23. Bhatnagar J, Deleon-Carnes M, Kellar KL, et al. Rapid, simultaneous detection of Clostridium sordellii and Clostridium perfringens in archived tissues by a novel PCR-based microsphere assay: diagnostic implications for pregnancy-associated toxic shock syndrome cases. Infect Dis Obstet Gynecol 2012; 2012:972845.
  24. Nakamura S, Yamakawa K, Nishida S. Antibacterial susceptibility of Clostridium sordellii strains. Zentralbl Bakteriol Mikrobiol Hyg A 1986; 261:345.
  25. Martinez RD, Wilkins TD. Purification and characterization of Clostridium sordellii hemorrhagic toxin and cross-reactivity with Clostridium difficile toxin A (enterotoxin). Infect Immun 1988; 56:1215.
  26. Tait AS, Dalton M, Geny B, et al. The large clostridial toxins from Clostridium sordellii and C. difficile repress glucocorticoid receptor activity. Infect Immun 2007; 75:3935.
  27. Aldape MJ, Bryant AE, Ma Y, Stevens DL. The leukemoid reaction in Clostridium sordellii infection: neuraminidase induction of promyelocytic cell proliferation. J Infect Dis 2007; 195:1838.
  28. Voth DE, Martinez OV, Ballard JD. Variations in lethal toxin and cholesterol-dependent cytolysin production correspond to differences in cytotoxicity among strains of Clostridium sordellii. FEMS Microbiol Lett 2006; 259:295.
  29. Walk ST, Jain R, Trivedi I, et al. Non-toxigenic Clostridium sordellii: clinical and microbiological features of a case of cholangitis-associated bacteremia. Anaerobe 2011; 17:252.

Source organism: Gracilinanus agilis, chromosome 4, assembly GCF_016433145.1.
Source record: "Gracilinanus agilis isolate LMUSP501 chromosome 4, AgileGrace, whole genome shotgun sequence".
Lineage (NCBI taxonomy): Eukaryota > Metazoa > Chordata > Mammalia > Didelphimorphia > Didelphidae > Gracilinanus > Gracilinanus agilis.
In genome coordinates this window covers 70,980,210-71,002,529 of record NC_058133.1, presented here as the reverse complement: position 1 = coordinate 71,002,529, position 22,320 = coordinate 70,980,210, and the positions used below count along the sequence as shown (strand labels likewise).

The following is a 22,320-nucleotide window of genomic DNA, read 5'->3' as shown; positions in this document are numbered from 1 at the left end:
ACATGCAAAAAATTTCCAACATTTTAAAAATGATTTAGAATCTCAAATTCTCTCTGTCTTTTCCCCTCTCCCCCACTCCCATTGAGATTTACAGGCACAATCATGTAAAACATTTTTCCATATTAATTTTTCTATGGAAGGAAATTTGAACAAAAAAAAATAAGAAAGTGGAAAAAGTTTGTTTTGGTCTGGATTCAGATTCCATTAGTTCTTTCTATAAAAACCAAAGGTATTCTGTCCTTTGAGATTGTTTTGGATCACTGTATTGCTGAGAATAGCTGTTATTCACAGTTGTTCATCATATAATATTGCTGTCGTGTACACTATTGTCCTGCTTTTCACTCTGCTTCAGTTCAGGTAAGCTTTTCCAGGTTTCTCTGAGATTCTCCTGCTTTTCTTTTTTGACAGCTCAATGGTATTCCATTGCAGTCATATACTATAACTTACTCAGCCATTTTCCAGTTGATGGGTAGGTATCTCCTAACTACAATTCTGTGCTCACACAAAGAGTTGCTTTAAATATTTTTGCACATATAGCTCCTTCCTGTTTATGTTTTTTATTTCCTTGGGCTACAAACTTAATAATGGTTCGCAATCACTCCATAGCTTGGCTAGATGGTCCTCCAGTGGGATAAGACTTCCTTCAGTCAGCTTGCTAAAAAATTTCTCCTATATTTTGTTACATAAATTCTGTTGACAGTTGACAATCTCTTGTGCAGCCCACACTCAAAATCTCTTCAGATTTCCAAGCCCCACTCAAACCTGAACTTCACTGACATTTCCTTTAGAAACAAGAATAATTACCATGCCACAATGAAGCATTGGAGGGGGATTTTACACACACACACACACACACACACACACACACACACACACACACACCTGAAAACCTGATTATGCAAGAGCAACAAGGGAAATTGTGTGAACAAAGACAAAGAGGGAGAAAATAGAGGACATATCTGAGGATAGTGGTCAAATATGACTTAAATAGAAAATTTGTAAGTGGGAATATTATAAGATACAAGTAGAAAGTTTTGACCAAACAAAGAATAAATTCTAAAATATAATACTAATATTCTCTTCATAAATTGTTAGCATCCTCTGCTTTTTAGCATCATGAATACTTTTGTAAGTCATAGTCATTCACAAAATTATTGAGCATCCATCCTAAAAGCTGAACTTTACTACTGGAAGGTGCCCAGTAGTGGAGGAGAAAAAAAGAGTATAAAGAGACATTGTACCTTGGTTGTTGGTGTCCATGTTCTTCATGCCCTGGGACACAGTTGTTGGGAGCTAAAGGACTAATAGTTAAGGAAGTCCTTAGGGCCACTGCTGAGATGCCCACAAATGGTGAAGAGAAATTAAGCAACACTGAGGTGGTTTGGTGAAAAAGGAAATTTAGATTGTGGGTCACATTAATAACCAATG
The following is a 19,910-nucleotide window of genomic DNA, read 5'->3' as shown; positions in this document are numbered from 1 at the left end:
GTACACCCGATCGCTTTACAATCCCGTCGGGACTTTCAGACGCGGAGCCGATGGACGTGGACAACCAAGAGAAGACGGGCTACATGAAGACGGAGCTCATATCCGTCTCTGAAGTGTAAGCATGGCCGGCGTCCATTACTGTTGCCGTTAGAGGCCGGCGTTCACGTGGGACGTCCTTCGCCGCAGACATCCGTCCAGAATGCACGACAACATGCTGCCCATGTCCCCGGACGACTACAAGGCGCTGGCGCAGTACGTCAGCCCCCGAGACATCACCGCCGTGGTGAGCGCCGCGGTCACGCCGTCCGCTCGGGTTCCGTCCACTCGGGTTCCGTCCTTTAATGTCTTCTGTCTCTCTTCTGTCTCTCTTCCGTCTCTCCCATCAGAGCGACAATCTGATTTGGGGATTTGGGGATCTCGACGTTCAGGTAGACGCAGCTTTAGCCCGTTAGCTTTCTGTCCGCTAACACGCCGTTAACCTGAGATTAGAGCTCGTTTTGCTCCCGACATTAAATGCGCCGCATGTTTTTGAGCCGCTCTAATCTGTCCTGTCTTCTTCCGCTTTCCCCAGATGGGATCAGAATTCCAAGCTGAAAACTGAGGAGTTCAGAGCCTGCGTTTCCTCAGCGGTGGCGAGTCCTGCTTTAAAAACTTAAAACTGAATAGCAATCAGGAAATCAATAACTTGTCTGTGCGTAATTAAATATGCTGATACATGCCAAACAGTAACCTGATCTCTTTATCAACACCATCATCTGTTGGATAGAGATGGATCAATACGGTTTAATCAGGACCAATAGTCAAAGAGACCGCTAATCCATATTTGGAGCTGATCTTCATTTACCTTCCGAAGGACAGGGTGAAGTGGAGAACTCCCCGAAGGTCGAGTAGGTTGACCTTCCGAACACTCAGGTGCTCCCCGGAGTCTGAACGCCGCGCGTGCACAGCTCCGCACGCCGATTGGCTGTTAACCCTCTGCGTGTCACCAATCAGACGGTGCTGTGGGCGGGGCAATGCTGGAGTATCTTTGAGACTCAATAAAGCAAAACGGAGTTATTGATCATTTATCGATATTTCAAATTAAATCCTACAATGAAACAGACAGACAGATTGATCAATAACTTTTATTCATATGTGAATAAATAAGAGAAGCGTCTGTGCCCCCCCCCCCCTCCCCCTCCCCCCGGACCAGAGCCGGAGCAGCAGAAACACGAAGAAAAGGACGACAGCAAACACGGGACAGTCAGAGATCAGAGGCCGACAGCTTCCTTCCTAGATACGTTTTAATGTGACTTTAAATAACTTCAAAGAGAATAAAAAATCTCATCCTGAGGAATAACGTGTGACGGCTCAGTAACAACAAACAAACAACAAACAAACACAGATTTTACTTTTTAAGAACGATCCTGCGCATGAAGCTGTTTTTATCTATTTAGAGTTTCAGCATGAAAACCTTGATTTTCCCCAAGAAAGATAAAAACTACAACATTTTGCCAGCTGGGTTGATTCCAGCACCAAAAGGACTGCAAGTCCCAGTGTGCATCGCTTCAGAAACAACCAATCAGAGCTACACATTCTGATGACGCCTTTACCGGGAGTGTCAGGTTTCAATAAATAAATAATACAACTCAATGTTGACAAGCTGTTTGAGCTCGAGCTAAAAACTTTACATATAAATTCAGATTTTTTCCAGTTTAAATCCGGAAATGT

30. Buchman AL, Ponsillo M, Nagami PH. Empyema caused by Clostridium sordellii, a rare form of pleuropulmonary disease. J Infect 1991; 22:171.
  31. File TM Jr, Fass RJ, Perkins RL. Pneumonia and empyema caused by Clostridium sordellii. Am J Med Sci 1977; 274:211.
  32. Barnes P, Leedom JM. Infective endocarditis due to Clostridium sordellii. Am J Med 1987; 83:605.
  33. Spindler AJ, Musa H. Clostridium sordelli septic arthritis. J Rheumatol 1987; 14:635.
  34. Matten J, Buechner V, Schwarz R. A rare case of Clostridium sordellii bacteremia in an immunocompromised patient. Infection 2009; 37:368.
  35. Smith C, Goslin B. Clostridium sordellii surgical site infection after breast mass excision: case report. Surg Infect (Larchmt) 2013; 14:160.
  36. Lorber B. Gas gangrene and other Clostridium-associated diseases. In: Principles and Practice of Infectious Diseases, 6th ed, Mandell GL, Bennett JE, Dolin R (Eds), Churchill Livingstone, Philadelphia 2005. p.2828.
  37. Bitti A, Mastrantonio P, Spigaglia P, et al. A fatal postpartum Clostridium sordellii associated toxic shock syndrome. J Clin Pathol 1997; 50:259.
  38. Stevens DL. Clostridial infections. In: Stevens DL, Mandell GL, Atlas of Infectious Diseases (Ed), Churchill Livingstone, Philadelphia 1995. p.13.1.
  39. Beyers R, Baldwin M, Dalabih S, Dalabih A. Clostridium sordellii as a Cause of Fatal Septic Shock in a Child with Hemolytic Uremic Syndrome. Case Rep Pediatr 2014; 2014:237674.
  40. Rørbye C, Petersen IS, Nilas L. Postpartum Clostridium sordellii infection associated with fatal toxic shock syndrome. Acta Obstet Gynecol Scand 2000; 79:1134.
  41. Grimwood K, Evans GA, Govender ST, Woods DE. Clostridium sordellii infection and toxin neutralization. Pediatr Infect Dis J 1990; 9:582.